The FBI’s victory in breaking into a San Bernardino killer’s iPhone without Apple’s help merely prolongs a battle over how far the government can go to examine private messages, photos and other files.
The FBI’s announcement that it mysteriously hacked into an iPhone is a public setback for Apple Inc., as consumers learned that they can’t keep the government out of even an encrypted device that U.S. officials had claimed was impossible to crack.
The FBI said Monday it successfully used a mysterious technique without Apple Inc.’s help to hack into the iPhone used by a gunman in a mass shooting in California, effectively ending a pitched court battle between the Obama administration and one of the world’s leading technology companies.
Turns out there’s a shadowy global industry devoted to breaking into smartphones and extracting their information.
For more than a month, federal investigators have insisted they have no alternative but to force Apple to help them open up a phone used by one of the San Bernardino shooters.
The government has been adamant for weeks: FBI investigators need to unlock an encrypted iPhone used by one of the San Bernardino attackers, and Apple Inc. was the only one that could do it.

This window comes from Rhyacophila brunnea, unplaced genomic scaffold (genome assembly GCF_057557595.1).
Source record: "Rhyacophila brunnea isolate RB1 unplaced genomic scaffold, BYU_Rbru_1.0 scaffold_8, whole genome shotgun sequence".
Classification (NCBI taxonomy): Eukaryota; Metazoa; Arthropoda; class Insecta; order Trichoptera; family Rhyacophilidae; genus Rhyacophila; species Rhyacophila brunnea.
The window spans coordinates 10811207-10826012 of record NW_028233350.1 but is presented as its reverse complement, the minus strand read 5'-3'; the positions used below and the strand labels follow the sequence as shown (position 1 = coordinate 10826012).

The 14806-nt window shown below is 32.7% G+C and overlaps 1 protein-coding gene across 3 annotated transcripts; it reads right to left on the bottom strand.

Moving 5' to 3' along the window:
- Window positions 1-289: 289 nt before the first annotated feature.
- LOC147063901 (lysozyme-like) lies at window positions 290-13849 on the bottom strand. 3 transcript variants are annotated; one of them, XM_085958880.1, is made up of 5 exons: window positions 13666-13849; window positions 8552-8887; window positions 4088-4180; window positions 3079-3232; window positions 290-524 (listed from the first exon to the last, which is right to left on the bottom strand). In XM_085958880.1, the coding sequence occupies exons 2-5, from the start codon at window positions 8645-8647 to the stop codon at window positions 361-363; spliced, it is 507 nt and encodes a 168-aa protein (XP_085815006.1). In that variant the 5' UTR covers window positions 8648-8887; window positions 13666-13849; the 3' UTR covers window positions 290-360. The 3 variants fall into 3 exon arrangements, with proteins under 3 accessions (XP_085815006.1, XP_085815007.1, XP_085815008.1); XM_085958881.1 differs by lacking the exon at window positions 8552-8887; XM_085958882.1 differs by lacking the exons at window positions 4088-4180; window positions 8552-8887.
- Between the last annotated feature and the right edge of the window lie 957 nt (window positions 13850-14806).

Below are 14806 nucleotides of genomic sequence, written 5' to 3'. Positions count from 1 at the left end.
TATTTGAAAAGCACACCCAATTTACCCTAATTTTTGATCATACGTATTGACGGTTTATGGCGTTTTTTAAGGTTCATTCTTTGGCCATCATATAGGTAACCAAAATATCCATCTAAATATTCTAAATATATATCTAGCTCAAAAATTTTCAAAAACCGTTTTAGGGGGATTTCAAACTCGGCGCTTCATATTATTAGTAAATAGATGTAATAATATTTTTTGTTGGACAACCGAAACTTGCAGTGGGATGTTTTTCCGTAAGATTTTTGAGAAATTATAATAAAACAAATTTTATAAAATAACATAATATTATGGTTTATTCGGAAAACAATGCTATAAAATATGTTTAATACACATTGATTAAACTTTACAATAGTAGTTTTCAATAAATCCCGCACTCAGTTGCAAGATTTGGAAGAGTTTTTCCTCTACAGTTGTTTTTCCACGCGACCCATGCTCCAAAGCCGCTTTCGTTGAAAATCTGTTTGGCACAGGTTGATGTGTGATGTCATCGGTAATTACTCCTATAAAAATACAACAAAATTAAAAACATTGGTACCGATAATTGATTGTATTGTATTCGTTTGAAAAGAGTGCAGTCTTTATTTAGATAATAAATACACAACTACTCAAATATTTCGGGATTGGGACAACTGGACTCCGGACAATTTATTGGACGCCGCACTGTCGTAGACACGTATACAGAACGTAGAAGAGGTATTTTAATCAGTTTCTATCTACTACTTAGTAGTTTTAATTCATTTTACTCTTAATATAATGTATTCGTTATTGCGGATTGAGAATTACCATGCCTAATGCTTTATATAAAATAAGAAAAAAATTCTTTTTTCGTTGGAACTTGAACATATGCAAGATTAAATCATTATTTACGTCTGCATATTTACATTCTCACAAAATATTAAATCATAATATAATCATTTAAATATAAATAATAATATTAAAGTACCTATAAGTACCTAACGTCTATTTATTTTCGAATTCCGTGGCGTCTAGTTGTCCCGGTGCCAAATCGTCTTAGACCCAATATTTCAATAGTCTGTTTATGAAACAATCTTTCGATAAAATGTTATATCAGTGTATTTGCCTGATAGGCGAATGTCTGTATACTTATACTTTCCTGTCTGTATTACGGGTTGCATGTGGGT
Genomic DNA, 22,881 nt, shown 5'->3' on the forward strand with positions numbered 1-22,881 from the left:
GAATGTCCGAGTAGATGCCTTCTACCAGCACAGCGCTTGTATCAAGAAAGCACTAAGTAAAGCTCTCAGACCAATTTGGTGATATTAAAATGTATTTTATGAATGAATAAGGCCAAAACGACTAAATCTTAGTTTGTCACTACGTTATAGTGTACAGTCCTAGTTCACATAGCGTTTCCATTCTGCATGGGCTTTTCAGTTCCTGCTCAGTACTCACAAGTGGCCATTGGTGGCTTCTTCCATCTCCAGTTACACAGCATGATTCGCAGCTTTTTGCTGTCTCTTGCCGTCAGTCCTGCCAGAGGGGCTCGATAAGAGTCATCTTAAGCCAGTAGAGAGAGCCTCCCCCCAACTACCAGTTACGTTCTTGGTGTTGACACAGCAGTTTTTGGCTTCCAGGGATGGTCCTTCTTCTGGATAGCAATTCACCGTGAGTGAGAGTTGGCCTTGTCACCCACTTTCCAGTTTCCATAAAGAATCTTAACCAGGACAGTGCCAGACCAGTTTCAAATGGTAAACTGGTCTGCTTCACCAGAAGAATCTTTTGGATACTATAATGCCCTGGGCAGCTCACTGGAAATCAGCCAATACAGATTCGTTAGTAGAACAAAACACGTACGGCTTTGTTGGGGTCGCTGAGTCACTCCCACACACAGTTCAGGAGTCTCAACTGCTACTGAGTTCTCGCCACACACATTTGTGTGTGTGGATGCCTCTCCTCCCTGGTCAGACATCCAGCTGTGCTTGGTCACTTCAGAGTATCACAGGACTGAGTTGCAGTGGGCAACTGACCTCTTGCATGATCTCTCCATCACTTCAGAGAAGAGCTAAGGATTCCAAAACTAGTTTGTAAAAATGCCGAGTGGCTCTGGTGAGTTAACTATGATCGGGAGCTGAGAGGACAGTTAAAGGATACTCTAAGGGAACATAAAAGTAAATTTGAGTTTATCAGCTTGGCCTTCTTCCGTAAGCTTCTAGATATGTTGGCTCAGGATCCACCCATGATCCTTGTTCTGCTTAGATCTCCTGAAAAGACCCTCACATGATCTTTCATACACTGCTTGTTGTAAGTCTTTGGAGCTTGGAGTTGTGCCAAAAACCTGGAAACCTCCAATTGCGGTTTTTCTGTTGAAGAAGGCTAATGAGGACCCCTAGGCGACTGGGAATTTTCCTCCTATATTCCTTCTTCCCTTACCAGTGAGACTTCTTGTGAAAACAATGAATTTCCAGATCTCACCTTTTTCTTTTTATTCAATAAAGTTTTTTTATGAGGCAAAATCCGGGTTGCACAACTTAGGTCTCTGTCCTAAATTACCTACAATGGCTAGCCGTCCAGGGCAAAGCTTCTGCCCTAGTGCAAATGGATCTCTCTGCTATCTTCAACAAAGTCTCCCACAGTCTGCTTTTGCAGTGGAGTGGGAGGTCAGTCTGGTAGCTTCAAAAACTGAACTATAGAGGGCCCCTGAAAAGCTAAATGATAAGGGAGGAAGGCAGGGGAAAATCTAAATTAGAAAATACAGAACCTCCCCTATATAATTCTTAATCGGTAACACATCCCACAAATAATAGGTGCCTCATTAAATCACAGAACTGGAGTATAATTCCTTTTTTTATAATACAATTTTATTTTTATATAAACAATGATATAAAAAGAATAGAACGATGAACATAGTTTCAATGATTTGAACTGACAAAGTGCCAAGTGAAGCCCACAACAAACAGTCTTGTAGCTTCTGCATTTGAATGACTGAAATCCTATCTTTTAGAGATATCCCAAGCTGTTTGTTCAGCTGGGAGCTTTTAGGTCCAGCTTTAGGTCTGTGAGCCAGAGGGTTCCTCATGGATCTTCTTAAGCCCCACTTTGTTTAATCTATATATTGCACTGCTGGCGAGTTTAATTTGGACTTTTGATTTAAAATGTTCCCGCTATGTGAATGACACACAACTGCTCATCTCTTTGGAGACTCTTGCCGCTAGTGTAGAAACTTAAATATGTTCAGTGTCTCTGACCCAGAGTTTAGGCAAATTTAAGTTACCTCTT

Suppose Apple loses its court fight with the FBI and has to produce a software tool that would help agents hack into an iPhone — specifically, a device used by one of the San Bernardino mass shooters.
WASHINGTON — A decision to reset the password on an iCloud account associated with one of the San Bernardino attackers did not effectively thwart the
The U.S. government calls it a “vicious guard dog” that hurts national security. Apple says it’s critical to protecting consumer privacy against increasingly sophisticated hackers.
Apple CEO Tim Cook got a standing ovation Friday at his first stockholder meeting since his company’s epic clash with the FBI unfolded.